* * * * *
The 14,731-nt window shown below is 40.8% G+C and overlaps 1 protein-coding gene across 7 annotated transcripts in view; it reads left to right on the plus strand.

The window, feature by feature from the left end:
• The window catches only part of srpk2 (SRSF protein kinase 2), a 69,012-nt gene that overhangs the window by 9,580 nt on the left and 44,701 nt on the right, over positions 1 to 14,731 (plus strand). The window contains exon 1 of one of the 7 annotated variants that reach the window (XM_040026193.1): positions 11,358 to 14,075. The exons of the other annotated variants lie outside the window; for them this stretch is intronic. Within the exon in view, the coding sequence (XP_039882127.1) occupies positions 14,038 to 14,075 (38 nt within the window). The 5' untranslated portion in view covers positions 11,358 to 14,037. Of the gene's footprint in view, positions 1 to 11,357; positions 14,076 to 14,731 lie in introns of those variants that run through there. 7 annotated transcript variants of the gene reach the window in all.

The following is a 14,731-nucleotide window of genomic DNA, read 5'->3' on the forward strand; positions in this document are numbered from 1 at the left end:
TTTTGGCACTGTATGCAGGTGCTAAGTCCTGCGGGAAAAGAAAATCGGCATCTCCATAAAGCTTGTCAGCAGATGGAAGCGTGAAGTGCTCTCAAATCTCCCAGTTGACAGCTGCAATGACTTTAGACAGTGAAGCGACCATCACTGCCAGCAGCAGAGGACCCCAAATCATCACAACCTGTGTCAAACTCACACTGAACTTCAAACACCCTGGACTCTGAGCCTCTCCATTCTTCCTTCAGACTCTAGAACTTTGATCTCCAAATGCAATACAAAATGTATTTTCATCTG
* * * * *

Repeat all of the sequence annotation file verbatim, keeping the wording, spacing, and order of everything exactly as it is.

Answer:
The 14,731-nt window shown below is 40.8% G+C and overlaps 1 protein-coding gene across 7 annotated transcripts in view; it reads left to right on the plus strand.

The window, feature by feature from the left end:
• The window catches only part of srpk2 (SRSF protein kinase 2), a 69,012-nt gene that overhangs the window by 9,580 nt on the left and 44,701 nt on the right, over positions 1 to 14,731 (plus strand). The window contains exon 1 of one of the 7 annotated variants that reach the window (XM_040026193.1): positions 11,358 to 14,075. The exons of the other annotated variants lie outside the window; for them this stretch is intronic. Within the exon in view, the coding sequence (XP_039882127.1) occupies positions 14,038 to 14,075 (38 nt within the window). The 5' untranslated portion in view covers positions 11,358 to 14,037. Of the gene's footprint in view, positions 1 to 11,357; positions 14,076 to 14,731 lie in introns of those variants that run through there. 7 annotated transcript variants of the gene reach the window in all.

The following is a 14,731-nucleotide window of genomic DNA, read 5'->3' on the forward strand; positions in this document are numbered from 1 at the left end:
TTTTGGCACTGTATGCAGGTGCTAAGTCCTGCGGGAAAAGAAAATCGGCATCTCCATAAAGCTTGTCAGCAGATGGAAGCGTGAAGTGCTCTCAAATCTCCCAGTTGACAGCTGCAATGACTTTAGACAGTGAAGCGACCATCACTGCCAGCAGCAGAGGACCCCAAATCATCACAACCTGTGTCAAACTCACACTGAACTTCAAACACCCTGGACTCTGAGCCTCTCCATTCTTCCTTCAGACTCTAGAACTTTGATCTCCAAATGCAATACAAAATGTATTTTCATCTG